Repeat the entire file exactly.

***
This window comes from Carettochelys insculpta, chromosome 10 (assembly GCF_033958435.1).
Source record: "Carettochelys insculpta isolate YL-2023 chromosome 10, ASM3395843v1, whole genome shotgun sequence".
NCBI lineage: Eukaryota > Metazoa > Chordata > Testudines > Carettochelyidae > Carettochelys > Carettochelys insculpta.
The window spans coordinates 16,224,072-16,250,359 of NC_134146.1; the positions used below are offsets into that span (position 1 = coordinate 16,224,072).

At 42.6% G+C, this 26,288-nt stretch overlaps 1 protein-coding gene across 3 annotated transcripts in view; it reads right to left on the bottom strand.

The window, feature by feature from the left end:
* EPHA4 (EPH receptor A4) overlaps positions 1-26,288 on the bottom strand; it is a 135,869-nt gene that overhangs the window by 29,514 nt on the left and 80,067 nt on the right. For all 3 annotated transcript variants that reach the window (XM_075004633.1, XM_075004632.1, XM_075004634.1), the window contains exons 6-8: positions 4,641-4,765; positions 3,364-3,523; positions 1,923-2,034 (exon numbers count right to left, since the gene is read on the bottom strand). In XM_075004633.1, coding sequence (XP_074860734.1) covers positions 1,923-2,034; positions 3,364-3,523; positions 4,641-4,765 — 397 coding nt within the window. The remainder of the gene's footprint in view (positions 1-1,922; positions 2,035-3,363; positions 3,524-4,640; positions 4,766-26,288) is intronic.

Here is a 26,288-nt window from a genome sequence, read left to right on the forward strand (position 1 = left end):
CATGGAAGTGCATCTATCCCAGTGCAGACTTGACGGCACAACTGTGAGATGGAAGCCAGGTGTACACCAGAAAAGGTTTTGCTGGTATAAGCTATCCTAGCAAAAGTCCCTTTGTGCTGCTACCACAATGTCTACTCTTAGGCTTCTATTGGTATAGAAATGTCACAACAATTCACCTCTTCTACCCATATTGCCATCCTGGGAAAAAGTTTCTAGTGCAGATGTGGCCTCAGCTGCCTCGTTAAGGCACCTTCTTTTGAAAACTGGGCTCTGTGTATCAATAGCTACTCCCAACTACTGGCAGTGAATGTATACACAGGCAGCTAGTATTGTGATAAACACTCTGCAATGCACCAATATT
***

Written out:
This window comes from Carettochelys insculpta, chromosome 10 (assembly GCF_033958435.1).
Source record: "Carettochelys insculpta isolate YL-2023 chromosome 10, ASM3395843v1, whole genome shotgun sequence".
NCBI lineage: Eukaryota > Metazoa > Chordata > Testudines > Carettochelyidae > Carettochelys > Carettochelys insculpta.
The window spans coordinates 16,224,072-16,250,359 of NC_134146.1; the positions used below are offsets into that span (position 1 = coordinate 16,224,072).

At 42.6% G+C, this 26,288-nt stretch overlaps 1 protein-coding gene across 3 annotated transcripts in view; it reads right to left on the bottom strand.

The window, feature by feature from the left end:
* EPHA4 (EPH receptor A4) overlaps positions 1-26,288 on the bottom strand; it is a 135,869-nt gene that overhangs the window by 29,514 nt on the left and 80,067 nt on the right. For all 3 annotated transcript variants that reach the window (XM_075004633.1, XM_075004632.1, XM_075004634.1), the window contains exons 6-8: positions 4,641-4,765; positions 3,364-3,523; positions 1,923-2,034 (exon numbers count right to left, since the gene is read on the bottom strand). In XM_075004633.1, coding sequence (XP_074860734.1) covers positions 1,923-2,034; positions 3,364-3,523; positions 4,641-4,765 — 397 coding nt within the window. The remainder of the gene's footprint in view (positions 1-1,922; positions 2,035-3,363; positions 3,524-4,640; positions 4,766-26,288) is intronic.

Here is a 26,288-nt window from a genome sequence, read left to right on the forward strand (position 1 = left end):
CATGGAAGTGCATCTATCCCAGTGCAGACTTGACGGCACAACTGTGAGATGGAAGCCAGGTGTACACCAGAAAAGGTTTTGCTGGTATAAGCTATCCTAGCAAAAGTCCCTTTGTGCTGCTACCACAATGTCTACTCTTAGGCTTCTATTGGTATAGAAATGTCACAACAATTCACCTCTTCTACCCATATTGCCATCCTGGGAAAAAGTTTCTAGTGCAGATGTGGCCTCAGCTGCCTCGTTAAGGCACCTTCTTTTGAAAACTGGGCTCTGTGTATCAATAGCTACTCCCAACTACTGGCAGTGAATGTATACACAGGCAGCTAGTATTGTGATAAACACTCTGCAATGCACCAATATT